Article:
This tough but extremely rewarding route took us through the first hundred kilometers of the typical lagunas route (past Laguna verde) before taking us away from the main jeep route and onto a much less used beautiful jeep track which led us up and over multiple 4,700m+ high passes. This was my favorite route in Bolivia (and one of my favorites in all of the world), and I would highly suggest it to anyone up for a bit of a challenge!
This last year will be remembered by Kevin and I as a year of high highs – from cycling through Patagonia with friends to pushing our bikes up and down rough roads in the Andes – but also, one of incredibly low lows – like when ending our trip early became a reality and I cried for nights on end. 2015 was the year of South America, and all of the wonderful adventures it held, but also, 2015 was the year we began to adjust our thinking from what’s most fun in the moment, to how to accomplish long term goals. It’s been a divided year; a year in which we spent the first six months living in a tent, and the latter half living in an apartment. A year where we had complete freedom for part, and jobs, appointements, and commitments for the rest. A year where we lived in nature, and then a year where we were stuck indoors. This last year has also been the year we lived near family, the year Kevin and I solidified our relationship both on and off the bike, and the year we began to figure out where we want to be in the future. It’s been a year of transitions, and it hasn’t always been pretty, but looking back, it’s also been a hell of a lot of fun.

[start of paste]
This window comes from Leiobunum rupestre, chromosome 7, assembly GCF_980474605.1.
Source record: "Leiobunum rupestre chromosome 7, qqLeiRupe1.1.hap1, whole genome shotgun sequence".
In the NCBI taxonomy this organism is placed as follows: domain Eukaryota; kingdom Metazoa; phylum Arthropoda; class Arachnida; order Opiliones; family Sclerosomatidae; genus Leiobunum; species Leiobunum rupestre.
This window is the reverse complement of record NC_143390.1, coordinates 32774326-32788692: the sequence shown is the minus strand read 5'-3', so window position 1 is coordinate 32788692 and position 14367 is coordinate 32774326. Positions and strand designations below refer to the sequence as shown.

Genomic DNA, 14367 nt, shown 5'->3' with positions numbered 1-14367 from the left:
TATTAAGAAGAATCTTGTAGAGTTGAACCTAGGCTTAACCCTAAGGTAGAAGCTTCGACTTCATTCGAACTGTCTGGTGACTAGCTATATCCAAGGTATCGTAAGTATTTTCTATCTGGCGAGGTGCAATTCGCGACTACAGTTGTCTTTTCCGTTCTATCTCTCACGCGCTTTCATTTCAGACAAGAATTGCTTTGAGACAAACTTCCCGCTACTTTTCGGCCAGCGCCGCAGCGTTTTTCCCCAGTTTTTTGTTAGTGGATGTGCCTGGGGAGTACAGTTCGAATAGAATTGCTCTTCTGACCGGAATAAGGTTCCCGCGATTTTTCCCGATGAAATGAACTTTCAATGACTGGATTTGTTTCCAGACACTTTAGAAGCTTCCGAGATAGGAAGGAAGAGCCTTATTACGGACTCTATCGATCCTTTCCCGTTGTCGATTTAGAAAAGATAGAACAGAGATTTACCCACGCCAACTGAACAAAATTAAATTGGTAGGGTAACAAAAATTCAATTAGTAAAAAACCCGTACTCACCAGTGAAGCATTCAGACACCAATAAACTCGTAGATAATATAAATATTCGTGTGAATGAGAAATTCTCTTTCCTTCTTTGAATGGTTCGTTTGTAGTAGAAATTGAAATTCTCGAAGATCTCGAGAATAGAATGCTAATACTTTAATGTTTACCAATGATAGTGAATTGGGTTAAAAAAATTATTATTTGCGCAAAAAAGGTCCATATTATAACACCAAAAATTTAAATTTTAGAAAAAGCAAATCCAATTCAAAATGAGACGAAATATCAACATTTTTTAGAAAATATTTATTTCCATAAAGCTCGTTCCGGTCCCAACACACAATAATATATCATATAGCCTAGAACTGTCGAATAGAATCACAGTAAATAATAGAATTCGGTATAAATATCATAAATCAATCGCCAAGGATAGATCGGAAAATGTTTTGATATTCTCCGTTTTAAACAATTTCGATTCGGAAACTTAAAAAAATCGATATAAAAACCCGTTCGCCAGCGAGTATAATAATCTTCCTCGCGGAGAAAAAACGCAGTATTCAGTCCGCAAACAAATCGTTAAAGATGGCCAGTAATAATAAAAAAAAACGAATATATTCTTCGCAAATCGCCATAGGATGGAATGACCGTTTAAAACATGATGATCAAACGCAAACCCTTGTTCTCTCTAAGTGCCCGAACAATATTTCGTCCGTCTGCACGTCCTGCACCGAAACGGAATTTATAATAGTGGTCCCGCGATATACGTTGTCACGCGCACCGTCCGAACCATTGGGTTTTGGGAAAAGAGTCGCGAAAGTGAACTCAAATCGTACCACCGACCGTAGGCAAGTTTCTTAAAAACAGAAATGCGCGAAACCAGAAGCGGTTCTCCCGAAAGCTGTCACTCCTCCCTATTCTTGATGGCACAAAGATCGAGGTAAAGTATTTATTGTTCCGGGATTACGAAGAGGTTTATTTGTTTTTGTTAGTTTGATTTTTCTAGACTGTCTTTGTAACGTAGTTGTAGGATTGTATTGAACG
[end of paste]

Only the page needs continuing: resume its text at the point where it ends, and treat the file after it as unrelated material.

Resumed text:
We began 2015 in Turkey, before quickly making our way down to Ushuaia where we began the South American part of our trip. We spent six months cycling from Ushuaia to Peru, before taking a last minute flight back home where we surprised our families, and started a (temporary) life for ourselves in Astoria, OR. So here it is, our year of adventures from cycling the Andes to canoeing in our own backyard.